The story of a free-spirited Shropshire lass, loved by a squire and minister, and the choices she must make.
queen in a regalia of flowers, eating the piece of bread and honey that made her dinner, and covering her face with lily pollen.
Now, there were no flowers in the garden; only the yew-tree by the gate that hung her waxen blossom along the undersides of the branches. Hazel hated the look of the frozen garden; she had an almost unnaturally intense craving for everything rich, vivid, and vital. She was all these things herself, as she communed with Foxy before starting. She had wound her hair round her head in a large plait and her old black hat made the colour richer.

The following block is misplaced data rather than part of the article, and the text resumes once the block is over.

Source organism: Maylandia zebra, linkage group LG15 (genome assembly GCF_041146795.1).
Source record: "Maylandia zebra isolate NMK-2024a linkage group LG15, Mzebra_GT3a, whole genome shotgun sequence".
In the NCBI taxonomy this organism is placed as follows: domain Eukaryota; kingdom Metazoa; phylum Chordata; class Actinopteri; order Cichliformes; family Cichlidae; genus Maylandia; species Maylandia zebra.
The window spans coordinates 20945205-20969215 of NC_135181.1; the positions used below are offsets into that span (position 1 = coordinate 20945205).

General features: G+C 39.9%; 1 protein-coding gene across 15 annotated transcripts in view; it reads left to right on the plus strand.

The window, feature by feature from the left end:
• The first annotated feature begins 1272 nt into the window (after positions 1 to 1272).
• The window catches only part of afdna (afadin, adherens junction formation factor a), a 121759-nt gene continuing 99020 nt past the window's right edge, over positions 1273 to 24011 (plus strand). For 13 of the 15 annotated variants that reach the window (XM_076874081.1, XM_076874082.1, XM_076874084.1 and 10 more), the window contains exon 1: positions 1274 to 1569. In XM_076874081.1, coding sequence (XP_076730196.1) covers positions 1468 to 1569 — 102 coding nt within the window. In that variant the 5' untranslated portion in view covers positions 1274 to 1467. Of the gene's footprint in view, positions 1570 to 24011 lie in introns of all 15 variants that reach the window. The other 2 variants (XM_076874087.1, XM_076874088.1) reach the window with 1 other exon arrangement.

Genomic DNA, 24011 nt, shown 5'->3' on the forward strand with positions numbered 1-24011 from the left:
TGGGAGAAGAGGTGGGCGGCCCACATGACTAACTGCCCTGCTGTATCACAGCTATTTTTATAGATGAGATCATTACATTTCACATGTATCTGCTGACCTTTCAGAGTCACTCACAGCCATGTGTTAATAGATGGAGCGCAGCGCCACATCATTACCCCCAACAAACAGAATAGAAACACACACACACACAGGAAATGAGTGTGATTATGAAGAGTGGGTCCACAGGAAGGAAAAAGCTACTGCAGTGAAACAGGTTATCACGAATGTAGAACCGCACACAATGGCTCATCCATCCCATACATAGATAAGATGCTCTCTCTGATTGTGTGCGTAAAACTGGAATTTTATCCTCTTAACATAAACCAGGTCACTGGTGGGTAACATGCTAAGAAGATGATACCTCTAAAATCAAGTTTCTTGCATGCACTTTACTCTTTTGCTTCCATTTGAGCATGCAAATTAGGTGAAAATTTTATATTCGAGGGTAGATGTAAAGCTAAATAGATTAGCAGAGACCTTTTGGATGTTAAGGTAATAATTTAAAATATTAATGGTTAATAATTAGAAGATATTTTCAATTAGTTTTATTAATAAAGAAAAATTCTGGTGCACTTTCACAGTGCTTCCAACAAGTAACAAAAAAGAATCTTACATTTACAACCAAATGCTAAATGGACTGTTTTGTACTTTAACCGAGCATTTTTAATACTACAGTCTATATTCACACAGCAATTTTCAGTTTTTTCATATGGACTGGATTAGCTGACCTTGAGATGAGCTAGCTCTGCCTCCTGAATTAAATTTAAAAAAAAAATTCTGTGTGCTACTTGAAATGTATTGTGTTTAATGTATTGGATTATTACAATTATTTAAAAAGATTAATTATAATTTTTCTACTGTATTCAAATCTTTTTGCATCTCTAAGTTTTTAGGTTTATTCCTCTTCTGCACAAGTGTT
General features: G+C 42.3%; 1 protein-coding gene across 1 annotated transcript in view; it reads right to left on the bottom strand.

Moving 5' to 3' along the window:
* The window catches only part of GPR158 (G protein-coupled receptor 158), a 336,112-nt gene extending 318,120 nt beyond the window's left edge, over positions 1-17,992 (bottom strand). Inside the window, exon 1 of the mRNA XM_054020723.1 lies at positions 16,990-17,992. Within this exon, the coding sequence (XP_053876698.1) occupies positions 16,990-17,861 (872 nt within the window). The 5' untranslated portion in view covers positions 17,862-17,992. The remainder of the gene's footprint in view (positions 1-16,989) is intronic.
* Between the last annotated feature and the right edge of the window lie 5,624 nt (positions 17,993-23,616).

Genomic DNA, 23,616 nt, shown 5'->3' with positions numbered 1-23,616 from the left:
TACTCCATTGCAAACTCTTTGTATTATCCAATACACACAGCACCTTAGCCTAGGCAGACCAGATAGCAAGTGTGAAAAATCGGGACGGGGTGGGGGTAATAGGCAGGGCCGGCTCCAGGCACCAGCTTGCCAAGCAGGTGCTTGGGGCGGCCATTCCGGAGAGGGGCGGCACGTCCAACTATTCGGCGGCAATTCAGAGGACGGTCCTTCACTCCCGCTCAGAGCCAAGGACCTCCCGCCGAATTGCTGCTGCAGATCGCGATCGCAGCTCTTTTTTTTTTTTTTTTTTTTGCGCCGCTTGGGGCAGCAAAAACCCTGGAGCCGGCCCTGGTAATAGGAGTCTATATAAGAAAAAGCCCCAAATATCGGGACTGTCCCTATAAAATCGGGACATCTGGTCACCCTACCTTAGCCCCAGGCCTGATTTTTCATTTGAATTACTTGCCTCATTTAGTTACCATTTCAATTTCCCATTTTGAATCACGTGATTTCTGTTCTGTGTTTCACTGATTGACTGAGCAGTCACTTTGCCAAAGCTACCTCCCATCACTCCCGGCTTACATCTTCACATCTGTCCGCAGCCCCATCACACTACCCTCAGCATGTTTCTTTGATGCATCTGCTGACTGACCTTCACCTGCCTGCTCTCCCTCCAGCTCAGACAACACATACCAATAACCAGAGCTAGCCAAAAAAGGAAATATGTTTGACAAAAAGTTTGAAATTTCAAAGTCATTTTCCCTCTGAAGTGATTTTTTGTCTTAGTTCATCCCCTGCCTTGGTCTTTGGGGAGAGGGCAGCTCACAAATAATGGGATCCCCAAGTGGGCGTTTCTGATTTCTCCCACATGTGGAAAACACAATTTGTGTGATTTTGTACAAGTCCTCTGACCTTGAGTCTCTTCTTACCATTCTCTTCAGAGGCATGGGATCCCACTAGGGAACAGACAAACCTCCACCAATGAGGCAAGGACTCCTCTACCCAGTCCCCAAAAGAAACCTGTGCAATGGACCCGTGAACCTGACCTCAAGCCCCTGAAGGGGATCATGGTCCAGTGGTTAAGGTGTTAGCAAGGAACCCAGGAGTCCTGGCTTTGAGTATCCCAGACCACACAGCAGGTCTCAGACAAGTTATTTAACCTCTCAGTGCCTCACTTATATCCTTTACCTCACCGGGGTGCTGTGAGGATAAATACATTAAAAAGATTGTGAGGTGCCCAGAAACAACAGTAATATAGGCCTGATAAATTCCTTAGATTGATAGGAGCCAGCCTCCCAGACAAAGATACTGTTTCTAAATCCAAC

'You'm nigh on thirty miles to go there and back, unless you get a lift,' said Abel.
'A lift? I dunna want never no lifts!' said Hazel scornfully.
'You'm as good a walker as John of No Man's Parish,' replied Abel, 'and he walks for ever, so they do say.'
As Hazel set forth in the sharp, fresh morning, the Callow shone with radiant brown and silver, and no presage moved within it of the snow that would hurtle upo